3 ways to be in a calorie deficit without being on a diet

We lose weight by being in a calorie deficit – when we expend more energy than we consume through food. Most experts suggest that losing around one pound per week would require a total calorie deficit of about 3,500 calories per week, or 500 calories per day.

The common way for people looking to shift those extra pounds and be in a deficit is through dieting and eating less food. But as we all know, this is usually not an enjoyable experience. However, there are many ways for us to achieve the same calorie deficit result without having to sacrifice those tasty treats. All we have to do is increase our daily energy output, and here are three ways you can do that.

1. Exercise

Simple really, but by adding exercise to your daily routine you will burn off extra calories. If you are new to working out, then any physical activity will have benefits to your weight loss journey. Try adding in a daily walk, or join one of VMX’s low-impact classes such as Hatha yoga. If you have been working out for a while, then try increasing the intensity of your workouts by progressively overloading the weights, taking less rest, adding on 10 minutes
more or trying a high-intensity class such
as Box-Fit.

2. Increase your NEAT

NEAT stands for Non-Exercise Activity Thermogenesis, and is basically the energy expended for everything we do that isn’t sleeping, eating or working out. If you have an office job, your NEAT levels are likely to be very low. But by increasing those levels, you can put your body into a calorie deficit without dieting. Ways to increase your NEAT include walking more and taking the stairs, moving around whenever on the phone, dancing and playing with your kids or dog, or cleaning the car or house. You just need to get creative with your day and make sure you sit less.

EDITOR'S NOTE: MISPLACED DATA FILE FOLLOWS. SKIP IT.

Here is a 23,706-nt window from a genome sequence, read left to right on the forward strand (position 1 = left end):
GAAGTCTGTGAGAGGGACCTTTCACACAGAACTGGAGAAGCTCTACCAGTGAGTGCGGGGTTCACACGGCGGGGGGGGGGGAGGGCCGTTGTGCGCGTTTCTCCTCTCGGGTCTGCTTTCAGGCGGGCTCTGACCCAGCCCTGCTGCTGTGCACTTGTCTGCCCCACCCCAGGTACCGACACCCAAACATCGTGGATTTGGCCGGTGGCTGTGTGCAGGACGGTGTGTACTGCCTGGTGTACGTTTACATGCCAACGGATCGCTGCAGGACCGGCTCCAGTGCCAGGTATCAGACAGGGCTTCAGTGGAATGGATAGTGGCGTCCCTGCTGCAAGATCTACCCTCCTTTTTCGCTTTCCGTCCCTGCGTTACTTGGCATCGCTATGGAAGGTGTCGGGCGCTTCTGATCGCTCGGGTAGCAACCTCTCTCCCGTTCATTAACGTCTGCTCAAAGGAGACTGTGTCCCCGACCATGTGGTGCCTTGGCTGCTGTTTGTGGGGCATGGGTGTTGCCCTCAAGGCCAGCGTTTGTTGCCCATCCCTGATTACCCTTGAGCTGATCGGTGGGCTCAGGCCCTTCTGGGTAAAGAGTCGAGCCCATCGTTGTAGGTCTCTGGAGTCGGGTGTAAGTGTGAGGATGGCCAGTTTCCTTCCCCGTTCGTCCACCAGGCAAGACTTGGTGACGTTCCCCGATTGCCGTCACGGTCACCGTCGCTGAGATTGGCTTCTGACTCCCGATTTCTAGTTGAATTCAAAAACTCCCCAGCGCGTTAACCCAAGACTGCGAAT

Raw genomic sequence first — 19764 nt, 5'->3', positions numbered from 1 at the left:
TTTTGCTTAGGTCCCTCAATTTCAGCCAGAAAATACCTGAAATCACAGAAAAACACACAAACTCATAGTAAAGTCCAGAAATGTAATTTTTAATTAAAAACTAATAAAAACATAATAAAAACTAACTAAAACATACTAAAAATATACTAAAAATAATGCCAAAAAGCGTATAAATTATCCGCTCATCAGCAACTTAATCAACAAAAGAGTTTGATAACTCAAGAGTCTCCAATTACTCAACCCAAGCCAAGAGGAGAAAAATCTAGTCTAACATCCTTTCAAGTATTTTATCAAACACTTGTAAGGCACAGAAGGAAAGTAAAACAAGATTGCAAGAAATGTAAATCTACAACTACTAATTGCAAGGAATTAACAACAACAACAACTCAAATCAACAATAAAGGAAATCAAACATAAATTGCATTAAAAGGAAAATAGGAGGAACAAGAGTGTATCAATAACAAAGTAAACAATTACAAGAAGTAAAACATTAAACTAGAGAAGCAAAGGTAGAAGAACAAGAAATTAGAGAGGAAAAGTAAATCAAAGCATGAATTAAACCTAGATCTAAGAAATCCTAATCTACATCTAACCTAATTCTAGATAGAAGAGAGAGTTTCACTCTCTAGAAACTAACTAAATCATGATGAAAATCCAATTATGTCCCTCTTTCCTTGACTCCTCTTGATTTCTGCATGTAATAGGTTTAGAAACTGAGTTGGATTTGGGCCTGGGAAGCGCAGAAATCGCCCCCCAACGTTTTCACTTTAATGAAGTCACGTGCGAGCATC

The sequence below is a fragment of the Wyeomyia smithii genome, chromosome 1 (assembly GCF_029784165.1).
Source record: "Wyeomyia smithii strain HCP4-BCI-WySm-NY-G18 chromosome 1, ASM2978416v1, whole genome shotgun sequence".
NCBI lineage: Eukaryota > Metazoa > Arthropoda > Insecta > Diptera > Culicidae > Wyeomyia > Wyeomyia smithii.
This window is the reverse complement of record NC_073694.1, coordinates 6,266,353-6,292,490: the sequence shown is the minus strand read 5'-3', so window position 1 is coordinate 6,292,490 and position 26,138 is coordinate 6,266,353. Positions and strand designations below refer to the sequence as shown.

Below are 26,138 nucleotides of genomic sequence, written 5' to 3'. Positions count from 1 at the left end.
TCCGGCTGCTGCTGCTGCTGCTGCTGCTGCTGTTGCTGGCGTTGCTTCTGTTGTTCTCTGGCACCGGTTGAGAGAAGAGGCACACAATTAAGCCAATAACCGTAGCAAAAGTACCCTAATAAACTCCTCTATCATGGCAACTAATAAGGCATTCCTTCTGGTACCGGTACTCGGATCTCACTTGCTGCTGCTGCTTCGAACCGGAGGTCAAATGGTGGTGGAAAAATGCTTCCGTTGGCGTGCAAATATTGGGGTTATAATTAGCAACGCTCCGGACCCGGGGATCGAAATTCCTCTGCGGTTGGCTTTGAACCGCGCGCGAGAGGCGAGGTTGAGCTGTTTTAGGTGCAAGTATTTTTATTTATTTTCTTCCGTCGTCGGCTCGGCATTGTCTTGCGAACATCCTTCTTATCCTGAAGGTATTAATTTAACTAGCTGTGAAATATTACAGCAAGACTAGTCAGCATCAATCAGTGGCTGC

3. Eat foods that burn calories

Believe it or not, we also expend energy when we eat, as the process of chewing and digesting food requires effort. This is known as the thermic effect of food (TEF). There are actually some foods that burn more calories than others, e.g. high protein foods such as chicken, tuna and salmon, as well as high fibre foods such as broccoli, beans and collared greens.

Disclaimer: while TEF is a primary component of your total daily energy expenditure, it is only 10% of it, and eating these foods alone won’t be enough to make a noticeable difference in your weight loss journey. But combine all three of these methods, and you are guaranteed to start seeing results without having to sacrifice any of those precious calories.